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Psychiatrist Edward Bullmore, who has written about the link between inflammation and depression in his latest book, The Inflamed Mind. Depression, along with anxiety, is a known factor in knocking out concentration.
Continuous partial attention – or CPA – was a phrase coined by the ex-Apple and Microsoft consultant Linda Stone. By adopting an always-on, anywhere, anytime, any place behaviour, we exist in a constant state of alertness that scans the world but never really gives our full attention to anything. In the short term, we adapt well to these demands, but in the long term the stress hormones adrenaline and cortisol create a physiological hyper-alert state that is always scanning for stimuli, provoking a sense of addiction temporarily assuaged by checking in.
Myth of multitasking
Multitasking, or switching rapidly between conflicting activities? With our heavy use of digital media, it could be said that we have taken multitasking to new heights, but we’re not actually multitasking; rather, we are switching rapidly between different activities. Adrenaline and cortisol are designed to support us through bursts of intense activity, but in the long term cortisol can knock out the feel-good hormones serotonin and dopamine in the brain, which help us feel calm and happy, affecting our sleep and heart rate and making us feel jittery.
It would seem then that this physiological adaptation, fostered by our behaviour, is a predominant reason for the poor concentration so many people report. The fact that we are the cause of this is, paradoxically, good news since it hands back to us the potential to change our behaviour and reclaim the brain function and cognitive health that’s been disrupted by our digitally enhanced lives. And this may even be more important than just improving our levels of concentration. Constant, high levels of circulating stress hormones have an inflammatory and detrimental affect on brain cells, suggests the psychiatrist Edward Bullmore, who has written about the link between inflammation and depression in his latest book, The Inflamed Mind. Depression, along with anxiety, is a known factor in knocking out concentration.


For many years Budokan adopted a policy of not charging students for Kyu and Dan grade certification.

We justified on the grounds of malpractice by officials of organisations for the purpose of raising funds, in the larger martial arts groups.

When was launched in 2010 we decided to ask the Dojo Leaders in the UK/EU/US and other countries what a fair fee would be to pay for Dan Grades* only issued by Budokan.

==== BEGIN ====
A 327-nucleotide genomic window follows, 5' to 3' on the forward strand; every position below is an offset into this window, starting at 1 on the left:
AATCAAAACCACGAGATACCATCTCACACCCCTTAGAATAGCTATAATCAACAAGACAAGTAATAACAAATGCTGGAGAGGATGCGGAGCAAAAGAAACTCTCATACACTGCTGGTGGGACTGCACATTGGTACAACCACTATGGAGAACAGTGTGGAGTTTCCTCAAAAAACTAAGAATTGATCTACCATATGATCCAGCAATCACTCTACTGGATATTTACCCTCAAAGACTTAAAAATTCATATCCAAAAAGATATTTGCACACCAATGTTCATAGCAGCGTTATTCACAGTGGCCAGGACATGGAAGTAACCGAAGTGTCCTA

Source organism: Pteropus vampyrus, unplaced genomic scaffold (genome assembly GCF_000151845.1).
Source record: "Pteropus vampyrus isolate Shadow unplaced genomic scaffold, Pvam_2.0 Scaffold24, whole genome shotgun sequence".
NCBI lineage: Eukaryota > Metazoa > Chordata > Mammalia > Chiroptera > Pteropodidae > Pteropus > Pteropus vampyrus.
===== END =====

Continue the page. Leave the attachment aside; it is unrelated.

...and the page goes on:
After a few months of deliberation the Dojo Leaders generally felt that Budokan had real value in the technical excellence of their Dan Grades and suggested a number of options from which Budokan settled on the Fee Structure below, which, needless to say was  below that on the table.

Look upon "meditation" as reflection or even contemplation.
It is simply a moment in time you can find for yourself in your busy world.
This program is designed to get you started on techniques you can teach yourself.

In Section 1 you will learn hoe to sit to sit upright, comfortably and still for short periods of time.
How to use simple breathing to help you raise your levels of attention and the ability to concentrate.
My podcast Simple Meditation is a less than 15 minute must listen in order to get the "feel" of what to do.  

After a short period of practice you will want begin to learn to have a dee
per understanding of your body,  your mind and your world.

For decades I used these simple exercises to help me to get to know my private clients a little better very successfully.

In Section 2 you can take a look at your lifestyle.
How to identify and then mange your feelings and thoughts with the Emotion Grid.
See what character traits you have using the Virtue Register Scale.
Your Positive and Negative Life Influencers Past and Present
Your Inner Monologue

Your very own Mind Map

Using the mind training techniques of meditation to help you understand and address them.

Your upper body needs to be perfectly upright and balanced so that when you complete

your meditation you should feel no muscular stiffness in your back.

Your abdominal muscles and those of the lower back should be completely relaxed

and not be responsible for your upright posture of your upper body.

It is entirely a balanced alignment of the spine.


It doesn't matter whether you are sitting on a cushion on a floor, on the edge of a seat, or kneeling on a stool.

Your knee needs to be below the line of your pelvis - to an angle of 5º/10º which as you can see rotates your pelvis forward slightly.

This makes the lower lumbar vertebrae a little more concave and the muscles of your lower back a little softer.

Which allows you to raise your rib cage in a gentle upswing, making the lower lumbar even more concave.

Without moving your shoulders, extend the head slightly forward and then backward until a gentle stop is reached with a natural lowering of the chin.


Your thighs should not be at 90º to the upright body.




In this position your muscles of the Torso become totally relaxed.

You can "feel" it happening.

From the neck to the shoulders - the upper chest - the shoulder blades - the upper arms - the mid-back - the abdominal muscles and the lower back.

All of your muscles become relaxed and soft and do not feature in supporting your upright spine, as long as you maintain this posture.

Your entire musculature of the upper body appears to feel as if they are all "hanging" from the skeletal frame.




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